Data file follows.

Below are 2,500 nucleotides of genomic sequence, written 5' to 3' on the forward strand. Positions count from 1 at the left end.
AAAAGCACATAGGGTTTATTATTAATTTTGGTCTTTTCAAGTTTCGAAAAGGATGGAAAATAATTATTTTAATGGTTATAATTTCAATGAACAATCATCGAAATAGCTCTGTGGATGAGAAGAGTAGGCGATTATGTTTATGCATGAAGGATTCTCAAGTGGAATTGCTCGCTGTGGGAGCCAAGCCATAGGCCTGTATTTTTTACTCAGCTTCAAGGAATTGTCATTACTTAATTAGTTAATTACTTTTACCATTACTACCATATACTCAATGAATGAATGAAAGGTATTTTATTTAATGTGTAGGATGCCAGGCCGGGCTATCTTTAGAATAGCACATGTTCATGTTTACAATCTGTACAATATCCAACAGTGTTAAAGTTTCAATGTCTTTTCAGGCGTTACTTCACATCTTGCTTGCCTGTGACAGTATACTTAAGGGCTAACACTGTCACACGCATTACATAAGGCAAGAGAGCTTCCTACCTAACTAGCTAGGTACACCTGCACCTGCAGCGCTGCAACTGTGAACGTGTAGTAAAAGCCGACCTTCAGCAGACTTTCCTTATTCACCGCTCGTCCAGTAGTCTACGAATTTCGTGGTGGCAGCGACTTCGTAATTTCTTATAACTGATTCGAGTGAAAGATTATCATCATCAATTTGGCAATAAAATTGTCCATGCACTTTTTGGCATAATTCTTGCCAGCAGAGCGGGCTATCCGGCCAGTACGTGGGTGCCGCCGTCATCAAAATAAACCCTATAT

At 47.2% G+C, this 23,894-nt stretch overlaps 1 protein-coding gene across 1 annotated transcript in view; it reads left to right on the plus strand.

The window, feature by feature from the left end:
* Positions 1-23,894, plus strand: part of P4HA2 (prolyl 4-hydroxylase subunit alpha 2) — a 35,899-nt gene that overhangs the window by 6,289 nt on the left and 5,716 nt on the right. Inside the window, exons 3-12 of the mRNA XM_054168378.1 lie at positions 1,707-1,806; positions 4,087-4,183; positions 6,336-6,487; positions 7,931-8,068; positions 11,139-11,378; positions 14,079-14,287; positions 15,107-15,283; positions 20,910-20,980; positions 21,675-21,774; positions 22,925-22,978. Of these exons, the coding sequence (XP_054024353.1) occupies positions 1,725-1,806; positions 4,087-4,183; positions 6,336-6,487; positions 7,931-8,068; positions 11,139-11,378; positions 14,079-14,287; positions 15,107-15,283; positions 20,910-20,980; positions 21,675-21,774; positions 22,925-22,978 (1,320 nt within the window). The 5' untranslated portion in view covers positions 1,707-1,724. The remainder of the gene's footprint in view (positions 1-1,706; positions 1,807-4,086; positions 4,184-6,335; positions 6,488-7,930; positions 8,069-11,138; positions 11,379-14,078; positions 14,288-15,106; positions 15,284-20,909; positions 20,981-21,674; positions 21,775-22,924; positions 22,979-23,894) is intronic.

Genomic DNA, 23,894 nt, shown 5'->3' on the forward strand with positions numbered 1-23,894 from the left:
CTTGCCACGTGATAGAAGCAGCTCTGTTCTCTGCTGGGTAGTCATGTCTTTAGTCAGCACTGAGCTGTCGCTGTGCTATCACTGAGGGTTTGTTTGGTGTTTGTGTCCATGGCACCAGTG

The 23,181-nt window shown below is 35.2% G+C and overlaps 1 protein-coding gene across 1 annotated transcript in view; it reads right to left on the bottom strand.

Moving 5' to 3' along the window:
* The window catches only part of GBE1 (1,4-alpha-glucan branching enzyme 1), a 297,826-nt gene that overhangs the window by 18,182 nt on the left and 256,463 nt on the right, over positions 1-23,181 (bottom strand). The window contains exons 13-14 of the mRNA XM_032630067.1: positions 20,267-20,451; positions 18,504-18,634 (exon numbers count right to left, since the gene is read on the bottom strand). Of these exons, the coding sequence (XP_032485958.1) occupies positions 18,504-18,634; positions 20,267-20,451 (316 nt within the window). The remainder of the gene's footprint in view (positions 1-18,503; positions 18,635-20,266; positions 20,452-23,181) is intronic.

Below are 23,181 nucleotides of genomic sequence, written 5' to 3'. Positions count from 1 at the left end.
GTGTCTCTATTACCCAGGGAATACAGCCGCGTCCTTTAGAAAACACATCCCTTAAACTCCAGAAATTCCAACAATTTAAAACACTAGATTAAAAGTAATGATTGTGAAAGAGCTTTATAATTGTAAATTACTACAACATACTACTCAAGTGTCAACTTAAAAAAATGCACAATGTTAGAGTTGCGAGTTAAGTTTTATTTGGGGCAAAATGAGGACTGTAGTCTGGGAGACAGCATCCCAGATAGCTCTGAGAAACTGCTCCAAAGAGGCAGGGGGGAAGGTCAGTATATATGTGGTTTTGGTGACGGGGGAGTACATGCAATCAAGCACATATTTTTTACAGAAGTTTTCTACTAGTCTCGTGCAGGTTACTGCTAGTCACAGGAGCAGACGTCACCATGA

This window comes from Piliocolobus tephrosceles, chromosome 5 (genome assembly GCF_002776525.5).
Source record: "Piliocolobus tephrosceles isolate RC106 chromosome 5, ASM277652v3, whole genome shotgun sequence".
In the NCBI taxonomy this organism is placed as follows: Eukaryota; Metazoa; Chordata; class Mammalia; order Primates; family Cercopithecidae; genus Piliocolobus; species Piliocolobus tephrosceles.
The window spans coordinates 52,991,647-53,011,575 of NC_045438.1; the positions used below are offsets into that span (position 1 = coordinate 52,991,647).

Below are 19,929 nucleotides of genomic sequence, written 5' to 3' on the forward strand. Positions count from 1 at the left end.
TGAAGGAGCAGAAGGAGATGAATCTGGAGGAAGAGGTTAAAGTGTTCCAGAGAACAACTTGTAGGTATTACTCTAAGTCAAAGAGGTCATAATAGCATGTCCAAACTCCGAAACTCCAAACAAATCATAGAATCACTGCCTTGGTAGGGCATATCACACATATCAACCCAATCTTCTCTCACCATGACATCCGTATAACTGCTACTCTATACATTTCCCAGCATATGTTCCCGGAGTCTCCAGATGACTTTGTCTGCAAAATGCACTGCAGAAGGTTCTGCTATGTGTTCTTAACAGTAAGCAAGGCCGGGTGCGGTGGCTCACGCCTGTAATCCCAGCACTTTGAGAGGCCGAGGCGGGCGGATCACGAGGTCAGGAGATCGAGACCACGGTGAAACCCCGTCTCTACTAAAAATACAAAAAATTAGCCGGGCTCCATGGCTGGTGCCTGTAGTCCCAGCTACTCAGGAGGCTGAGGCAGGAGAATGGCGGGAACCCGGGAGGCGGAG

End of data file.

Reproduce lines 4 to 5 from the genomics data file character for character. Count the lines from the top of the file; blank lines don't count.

The window, feature by feature from the left end:
* Positions 1-23,894, plus strand: part of P4HA2 (prolyl 4-hydroxylase subunit alpha 2) — a 35,899-nt gene that overhangs the window by 6,289 nt on the left and 5,716 nt on the right. Inside the window, exons 3-12 of the mRNA XM_054168378.1 lie at positions 1,707-1,806; positions 4,087-4,183; positions 6,336-6,487; positions 7,931-8,068; positions 11,139-11,378; positions 14,079-14,287; positions 15,107-15,283; positions 20,910-20,980; positions 21,675-21,774; positions 22,925-22,978. Of these exons, the coding sequence (XP_054024353.1) occupies positions 1,725-1,806; positions 4,087-4,183; positions 6,336-6,487; positions 7,931-8,068; positions 11,139-11,378; positions 14,079-14,287; positions 15,107-15,283; positions 20,910-20,980; positions 21,675-21,774; positions 22,925-22,978 (1,320 nt within the window). The 5' untranslated portion in view covers positions 1,707-1,724. The remainder of the gene's footprint in view (positions 1-1,706; positions 1,807-4,086; positions 4,184-6,335; positions 6,488-7,930; positions 8,069-11,138; positions 11,379-14,078; positions 14,288-15,106; positions 15,284-20,909; positions 20,981-21,674; positions 21,775-22,924; positions 22,979-23,894) is intronic.